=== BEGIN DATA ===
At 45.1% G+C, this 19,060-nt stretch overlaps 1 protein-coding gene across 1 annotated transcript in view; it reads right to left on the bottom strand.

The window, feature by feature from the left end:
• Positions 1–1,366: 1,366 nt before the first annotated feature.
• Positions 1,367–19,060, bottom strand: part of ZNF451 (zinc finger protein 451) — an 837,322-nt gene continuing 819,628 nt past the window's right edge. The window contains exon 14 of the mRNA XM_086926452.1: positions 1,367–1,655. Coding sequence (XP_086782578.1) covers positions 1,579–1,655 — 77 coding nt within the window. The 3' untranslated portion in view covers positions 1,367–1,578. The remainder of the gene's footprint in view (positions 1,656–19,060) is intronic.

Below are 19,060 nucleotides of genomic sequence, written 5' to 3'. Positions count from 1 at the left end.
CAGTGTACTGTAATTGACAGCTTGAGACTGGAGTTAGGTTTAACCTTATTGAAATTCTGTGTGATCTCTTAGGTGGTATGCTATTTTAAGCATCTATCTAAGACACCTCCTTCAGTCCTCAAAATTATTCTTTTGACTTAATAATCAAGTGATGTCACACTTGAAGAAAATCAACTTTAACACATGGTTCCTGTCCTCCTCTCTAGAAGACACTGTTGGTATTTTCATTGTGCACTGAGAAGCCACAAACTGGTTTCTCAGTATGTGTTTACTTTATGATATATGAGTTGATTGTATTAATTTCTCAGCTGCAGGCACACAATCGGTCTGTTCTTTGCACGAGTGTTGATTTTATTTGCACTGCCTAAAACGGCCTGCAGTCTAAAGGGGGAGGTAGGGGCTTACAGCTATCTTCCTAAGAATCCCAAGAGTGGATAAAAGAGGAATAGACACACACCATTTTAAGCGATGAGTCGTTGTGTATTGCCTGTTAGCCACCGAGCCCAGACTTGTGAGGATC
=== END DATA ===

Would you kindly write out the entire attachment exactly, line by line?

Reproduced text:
At 45.1% G+C, this 19,060-nt stretch overlaps 1 protein-coding gene across 1 annotated transcript in view; it reads right to left on the bottom strand.

The window, feature by feature from the left end:
• Positions 1–1,366: 1,366 nt before the first annotated feature.
• Positions 1,367–19,060, bottom strand: part of ZNF451 (zinc finger protein 451) — an 837,322-nt gene continuing 819,628 nt past the window's right edge. The window contains exon 14 of the mRNA XM_086926452.1: positions 1,367–1,655. Coding sequence (XP_086782578.1) covers positions 1,579–1,655 — 77 coding nt within the window. The 3' untranslated portion in view covers positions 1,367–1,578. The remainder of the gene's footprint in view (positions 1,656–19,060) is intronic.

Below are 19,060 nucleotides of genomic sequence, written 5' to 3'. Positions count from 1 at the left end.
CAGTGTACTGTAATTGACAGCTTGAGACTGGAGTTAGGTTTAACCTTATTGAAATTCTGTGTGATCTCTTAGGTGGTATGCTATTTTAAGCATCTATCTAAGACACCTCCTTCAGTCCTCAAAATTATTCTTTTGACTTAATAATCAAGTGATGTCACACTTGAAGAAAATCAACTTTAACACATGGTTCCTGTCCTCCTCTCTAGAAGACACTGTTGGTATTTTCATTGTGCACTGAGAAGCCACAAACTGGTTTCTCAGTATGTGTTTACTTTATGATATATGAGTTGATTGTATTAATTTCTCAGCTGCAGGCACACAATCGGTCTGTTCTTTGCACGAGTGTTGATTTTATTTGCACTGCCTAAAACGGCCTGCAGTCTAAAGGGGGAGGTAGGGGCTTACAGCTATCTTCCTAAGAATCCCAAGAGTGGATAAAAGAGGAATAGACACACACCATTTTAAGCGATGAGTCGTTGTGTATTGCCTGTTAGCCACCGAGCCCAGACTTGTGAGGATC